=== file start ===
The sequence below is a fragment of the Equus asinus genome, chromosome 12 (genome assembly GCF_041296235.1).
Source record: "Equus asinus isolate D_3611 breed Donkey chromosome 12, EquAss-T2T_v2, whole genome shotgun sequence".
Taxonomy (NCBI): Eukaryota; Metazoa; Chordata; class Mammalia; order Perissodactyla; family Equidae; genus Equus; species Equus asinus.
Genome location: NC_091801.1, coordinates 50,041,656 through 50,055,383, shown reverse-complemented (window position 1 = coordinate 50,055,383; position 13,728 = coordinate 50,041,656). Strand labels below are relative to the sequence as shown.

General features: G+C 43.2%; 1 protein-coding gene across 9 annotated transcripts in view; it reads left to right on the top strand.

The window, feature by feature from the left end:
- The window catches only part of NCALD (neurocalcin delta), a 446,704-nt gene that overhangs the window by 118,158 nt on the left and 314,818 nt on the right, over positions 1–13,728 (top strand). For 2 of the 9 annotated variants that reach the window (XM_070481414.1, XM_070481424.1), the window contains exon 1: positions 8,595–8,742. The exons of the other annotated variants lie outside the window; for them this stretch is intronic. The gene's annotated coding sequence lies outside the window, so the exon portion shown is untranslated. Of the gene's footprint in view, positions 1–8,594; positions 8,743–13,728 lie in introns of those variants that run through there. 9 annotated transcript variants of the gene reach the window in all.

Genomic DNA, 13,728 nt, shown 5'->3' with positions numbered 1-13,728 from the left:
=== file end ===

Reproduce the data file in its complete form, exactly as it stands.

The sequence below is a fragment of the Equus asinus genome, chromosome 12 (genome assembly GCF_041296235.1).
Source record: "Equus asinus isolate D_3611 breed Donkey chromosome 12, EquAss-T2T_v2, whole genome shotgun sequence".
Taxonomy (NCBI): Eukaryota; Metazoa; Chordata; class Mammalia; order Perissodactyla; family Equidae; genus Equus; species Equus asinus.
Genome location: NC_091801.1, coordinates 50,041,656 through 50,055,383, shown reverse-complemented (window position 1 = coordinate 50,055,383; position 13,728 = coordinate 50,041,656). Strand labels below are relative to the sequence as shown.

General features: G+C 43.2%; 1 protein-coding gene across 9 annotated transcripts in view; it reads left to right on the top strand.

The window, feature by feature from the left end:
- The window catches only part of NCALD (neurocalcin delta), a 446,704-nt gene that overhangs the window by 118,158 nt on the left and 314,818 nt on the right, over positions 1–13,728 (top strand). For 2 of the 9 annotated variants that reach the window (XM_070481414.1, XM_070481424.1), the window contains exon 1: positions 8,595–8,742. The exons of the other annotated variants lie outside the window; for them this stretch is intronic. The gene's annotated coding sequence lies outside the window, so the exon portion shown is untranslated. Of the gene's footprint in view, positions 1–8,594; positions 8,743–13,728 lie in introns of those variants that run through there. 9 annotated transcript variants of the gene reach the window in all.

Genomic DNA, 13,728 nt, shown 5'->3' with positions numbered 1-13,728 from the left: